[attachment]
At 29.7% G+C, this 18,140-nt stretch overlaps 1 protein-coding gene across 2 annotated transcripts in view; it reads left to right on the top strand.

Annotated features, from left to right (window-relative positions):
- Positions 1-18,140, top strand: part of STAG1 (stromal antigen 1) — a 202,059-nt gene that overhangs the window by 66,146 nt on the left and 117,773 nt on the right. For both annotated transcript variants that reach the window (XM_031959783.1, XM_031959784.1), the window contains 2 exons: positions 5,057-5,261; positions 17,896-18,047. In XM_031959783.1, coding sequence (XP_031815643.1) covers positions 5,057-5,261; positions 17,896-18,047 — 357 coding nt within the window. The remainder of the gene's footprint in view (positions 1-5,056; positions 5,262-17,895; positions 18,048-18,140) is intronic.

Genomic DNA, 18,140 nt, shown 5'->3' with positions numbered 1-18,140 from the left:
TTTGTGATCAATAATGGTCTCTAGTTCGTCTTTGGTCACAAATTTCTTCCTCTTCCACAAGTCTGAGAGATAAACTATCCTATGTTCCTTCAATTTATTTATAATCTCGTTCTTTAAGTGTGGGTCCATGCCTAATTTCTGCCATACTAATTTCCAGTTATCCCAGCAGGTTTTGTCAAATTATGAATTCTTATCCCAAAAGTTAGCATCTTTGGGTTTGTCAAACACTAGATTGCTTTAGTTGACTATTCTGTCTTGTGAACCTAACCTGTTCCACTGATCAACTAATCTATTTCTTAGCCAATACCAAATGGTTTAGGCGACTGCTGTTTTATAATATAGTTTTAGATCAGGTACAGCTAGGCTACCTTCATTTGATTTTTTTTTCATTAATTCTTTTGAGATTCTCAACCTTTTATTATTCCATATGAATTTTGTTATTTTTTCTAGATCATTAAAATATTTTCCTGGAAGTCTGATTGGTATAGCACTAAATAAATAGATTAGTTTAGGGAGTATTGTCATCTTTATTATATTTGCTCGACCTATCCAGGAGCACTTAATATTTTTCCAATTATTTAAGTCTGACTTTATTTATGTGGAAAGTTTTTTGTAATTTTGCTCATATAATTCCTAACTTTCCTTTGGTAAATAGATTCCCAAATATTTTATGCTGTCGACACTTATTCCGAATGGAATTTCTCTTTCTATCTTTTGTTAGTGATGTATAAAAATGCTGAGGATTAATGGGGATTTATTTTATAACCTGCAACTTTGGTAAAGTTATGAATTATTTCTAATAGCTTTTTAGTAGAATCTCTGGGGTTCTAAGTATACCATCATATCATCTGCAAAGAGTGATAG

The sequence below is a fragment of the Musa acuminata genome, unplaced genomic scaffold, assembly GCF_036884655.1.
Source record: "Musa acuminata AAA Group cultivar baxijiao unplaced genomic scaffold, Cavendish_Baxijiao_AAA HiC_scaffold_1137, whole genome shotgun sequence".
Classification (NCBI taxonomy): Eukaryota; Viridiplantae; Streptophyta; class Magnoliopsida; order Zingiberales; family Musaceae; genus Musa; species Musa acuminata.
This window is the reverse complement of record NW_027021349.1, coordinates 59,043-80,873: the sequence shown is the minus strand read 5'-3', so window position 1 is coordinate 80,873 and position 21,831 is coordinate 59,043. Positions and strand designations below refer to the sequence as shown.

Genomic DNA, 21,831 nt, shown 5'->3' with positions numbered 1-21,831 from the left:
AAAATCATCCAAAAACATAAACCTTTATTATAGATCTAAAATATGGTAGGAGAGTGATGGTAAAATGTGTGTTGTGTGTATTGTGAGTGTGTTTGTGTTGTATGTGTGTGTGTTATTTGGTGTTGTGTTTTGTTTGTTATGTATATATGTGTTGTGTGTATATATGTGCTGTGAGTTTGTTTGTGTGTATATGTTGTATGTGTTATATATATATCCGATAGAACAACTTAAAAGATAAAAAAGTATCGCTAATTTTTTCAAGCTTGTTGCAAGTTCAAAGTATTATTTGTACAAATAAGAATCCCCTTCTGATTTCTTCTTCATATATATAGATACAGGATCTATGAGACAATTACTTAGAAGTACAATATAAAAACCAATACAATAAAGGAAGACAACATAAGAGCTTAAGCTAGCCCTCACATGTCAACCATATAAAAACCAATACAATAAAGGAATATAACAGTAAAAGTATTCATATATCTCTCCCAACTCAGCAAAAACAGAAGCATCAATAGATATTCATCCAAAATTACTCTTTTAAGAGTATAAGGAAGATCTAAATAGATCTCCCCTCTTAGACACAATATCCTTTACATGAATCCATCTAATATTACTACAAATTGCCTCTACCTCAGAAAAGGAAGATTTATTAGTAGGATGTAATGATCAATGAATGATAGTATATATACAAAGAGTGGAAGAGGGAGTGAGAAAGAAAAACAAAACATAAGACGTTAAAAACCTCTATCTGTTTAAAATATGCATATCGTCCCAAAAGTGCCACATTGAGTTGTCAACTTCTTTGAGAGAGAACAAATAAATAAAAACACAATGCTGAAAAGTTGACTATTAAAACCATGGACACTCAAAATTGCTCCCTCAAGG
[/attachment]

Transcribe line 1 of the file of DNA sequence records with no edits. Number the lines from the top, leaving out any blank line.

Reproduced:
At 29.7% G+C, this 18,140-nt stretch overlaps 1 protein-coding gene across 2 annotated transcripts in view; it reads left to right on the top strand.